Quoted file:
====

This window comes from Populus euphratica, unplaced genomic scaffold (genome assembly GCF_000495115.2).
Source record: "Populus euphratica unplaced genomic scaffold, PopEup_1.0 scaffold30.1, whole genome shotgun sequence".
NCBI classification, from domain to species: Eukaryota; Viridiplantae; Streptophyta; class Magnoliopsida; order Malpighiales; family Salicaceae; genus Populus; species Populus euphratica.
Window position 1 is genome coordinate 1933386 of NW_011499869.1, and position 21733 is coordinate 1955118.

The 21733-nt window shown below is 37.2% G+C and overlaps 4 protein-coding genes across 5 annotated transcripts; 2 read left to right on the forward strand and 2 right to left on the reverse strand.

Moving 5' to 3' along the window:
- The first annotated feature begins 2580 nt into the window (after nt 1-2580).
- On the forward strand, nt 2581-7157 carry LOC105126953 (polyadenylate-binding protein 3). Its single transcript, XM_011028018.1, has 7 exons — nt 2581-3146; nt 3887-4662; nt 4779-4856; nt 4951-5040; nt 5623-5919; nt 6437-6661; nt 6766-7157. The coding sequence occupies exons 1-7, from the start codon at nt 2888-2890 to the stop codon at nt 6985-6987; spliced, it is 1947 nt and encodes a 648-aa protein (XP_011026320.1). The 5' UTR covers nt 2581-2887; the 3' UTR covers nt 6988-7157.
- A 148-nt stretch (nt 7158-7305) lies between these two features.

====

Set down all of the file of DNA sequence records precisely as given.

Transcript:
This window comes from Populus euphratica, unplaced genomic scaffold (genome assembly GCF_000495115.2).
Source record: "Populus euphratica unplaced genomic scaffold, PopEup_1.0 scaffold30.1, whole genome shotgun sequence".
NCBI classification, from domain to species: Eukaryota; Viridiplantae; Streptophyta; class Magnoliopsida; order Malpighiales; family Salicaceae; genus Populus; species Populus euphratica.
Window position 1 is genome coordinate 1933386 of NW_011499869.1, and position 21733 is coordinate 1955118.

The 21733-nt window shown below is 37.2% G+C and overlaps 4 protein-coding genes across 5 annotated transcripts; 2 read left to right on the forward strand and 2 right to left on the reverse strand.

Moving 5' to 3' along the window:
- The first annotated feature begins 2580 nt into the window (after nt 1-2580).
- On the forward strand, nt 2581-7157 carry LOC105126953 (polyadenylate-binding protein 3). Its single transcript, XM_011028018.1, has 7 exons — nt 2581-3146; nt 3887-4662; nt 4779-4856; nt 4951-5040; nt 5623-5919; nt 6437-6661; nt 6766-7157. The coding sequence occupies exons 1-7, from the start codon at nt 2888-2890 to the stop codon at nt 6985-6987; spliced, it is 1947 nt and encodes a 648-aa protein (XP_011026320.1). The 5' UTR covers nt 2581-2887; the 3' UTR covers nt 6988-7157.
- A 148-nt stretch (nt 7158-7305) lies between these two features.